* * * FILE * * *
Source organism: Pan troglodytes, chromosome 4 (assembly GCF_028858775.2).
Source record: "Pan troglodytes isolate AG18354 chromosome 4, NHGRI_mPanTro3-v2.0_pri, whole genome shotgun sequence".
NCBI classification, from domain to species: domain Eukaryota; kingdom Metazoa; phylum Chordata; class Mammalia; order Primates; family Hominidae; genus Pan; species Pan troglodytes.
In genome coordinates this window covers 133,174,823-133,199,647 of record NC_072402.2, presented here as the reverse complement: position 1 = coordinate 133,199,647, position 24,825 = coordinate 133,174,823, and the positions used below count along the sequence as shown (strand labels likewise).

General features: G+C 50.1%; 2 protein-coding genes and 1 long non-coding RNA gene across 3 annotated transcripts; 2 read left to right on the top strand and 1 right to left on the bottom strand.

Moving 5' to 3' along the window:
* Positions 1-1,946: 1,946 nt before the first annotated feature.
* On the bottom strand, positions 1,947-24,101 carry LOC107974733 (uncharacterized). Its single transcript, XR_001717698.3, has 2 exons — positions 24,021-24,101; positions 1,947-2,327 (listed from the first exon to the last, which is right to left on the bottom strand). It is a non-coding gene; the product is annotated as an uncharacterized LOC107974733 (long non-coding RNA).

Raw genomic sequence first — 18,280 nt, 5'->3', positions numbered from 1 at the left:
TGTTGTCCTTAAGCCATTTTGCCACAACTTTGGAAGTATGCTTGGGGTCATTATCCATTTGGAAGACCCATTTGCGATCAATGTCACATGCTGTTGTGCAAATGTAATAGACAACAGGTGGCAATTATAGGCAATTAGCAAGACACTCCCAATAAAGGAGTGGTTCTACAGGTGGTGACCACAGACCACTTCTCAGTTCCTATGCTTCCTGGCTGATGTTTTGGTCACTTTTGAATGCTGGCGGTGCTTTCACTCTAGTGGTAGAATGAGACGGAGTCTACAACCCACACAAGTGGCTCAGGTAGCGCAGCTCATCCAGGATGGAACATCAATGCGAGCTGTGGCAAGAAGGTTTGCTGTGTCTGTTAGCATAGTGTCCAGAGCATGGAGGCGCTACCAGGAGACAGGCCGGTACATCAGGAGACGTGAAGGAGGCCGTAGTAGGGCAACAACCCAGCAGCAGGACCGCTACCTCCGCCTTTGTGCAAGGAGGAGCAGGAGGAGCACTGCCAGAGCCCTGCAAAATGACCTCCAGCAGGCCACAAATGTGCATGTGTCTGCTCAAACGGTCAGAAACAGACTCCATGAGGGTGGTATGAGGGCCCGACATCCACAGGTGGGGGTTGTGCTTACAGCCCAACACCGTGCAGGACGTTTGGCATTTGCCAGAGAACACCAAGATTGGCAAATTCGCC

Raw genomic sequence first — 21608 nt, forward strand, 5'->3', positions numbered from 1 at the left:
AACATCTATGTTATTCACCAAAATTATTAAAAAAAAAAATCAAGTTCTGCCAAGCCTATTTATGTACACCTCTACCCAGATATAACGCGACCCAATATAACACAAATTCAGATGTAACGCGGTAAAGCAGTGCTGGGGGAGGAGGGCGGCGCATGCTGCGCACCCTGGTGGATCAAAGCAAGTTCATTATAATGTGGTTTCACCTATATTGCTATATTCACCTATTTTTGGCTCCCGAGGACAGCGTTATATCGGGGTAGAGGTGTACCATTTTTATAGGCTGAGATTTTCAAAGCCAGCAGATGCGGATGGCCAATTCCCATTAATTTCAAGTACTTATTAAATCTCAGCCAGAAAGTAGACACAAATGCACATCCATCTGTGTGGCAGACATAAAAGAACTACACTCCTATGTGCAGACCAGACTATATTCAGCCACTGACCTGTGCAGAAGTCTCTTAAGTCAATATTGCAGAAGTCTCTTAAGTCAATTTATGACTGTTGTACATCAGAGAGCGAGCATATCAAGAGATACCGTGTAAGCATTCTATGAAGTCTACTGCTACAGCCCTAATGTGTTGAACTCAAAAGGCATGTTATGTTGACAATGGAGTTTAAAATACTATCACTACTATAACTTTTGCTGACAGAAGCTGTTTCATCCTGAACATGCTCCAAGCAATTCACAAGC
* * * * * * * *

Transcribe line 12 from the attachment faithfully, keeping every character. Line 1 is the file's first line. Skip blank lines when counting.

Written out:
AACATCTATGTTATTCACCAAAATTATTAAAAAAAAAAATCAAGTTCTGCCAAGCCTATTTATGTACACCTCTACCCAGATATAACGCGACCCAATATAACACAAATTCAGATGTAACGCGGTAAAGCAGTGCTGGGGGAGGAGGGCGGCGCATGCTGCGCACCCTGGTGGATCAAAGCAAGTTCATTATAATGTGGTTTCACCTATATTGCTATATTCACCTATTTTTGGCTCCCGAGGACAGCGTTATATCGGGGTAGAGGTGTACCATTTTTATAGGCTGAGATTTTCAAAGCCAGCAGATGCGGATGGCCAATTCCCATTAATTTCAAGTACTTATTAAATCTCAGCCAGAAAGTAGACACAAATGCACATCCATCTGTGTGGCAGACATAAAAGAACTACACTCCTATGTGCAGACCAGACTATATTCAGCCACTGACCTGTGCAGAAGTCTCTTAAGTCAATATTGCAGAAGTCTCTTAAGTCAATTTATGACTGTTGTACATCAGAGAGCGAGCATATCAAGAGATACCGTGTAAGCATTCTATGAAGTCTACTGCTACAGCCCTAATGTGTTGAACTCAAAAGGCATGTTATGTTGACAATGGAGTTTAAAATACTATCACTACTATAACTTTTGCTGACAGAAGCTGTTTCATCCTGAACATGCTCCAAGCAATTCACAAGC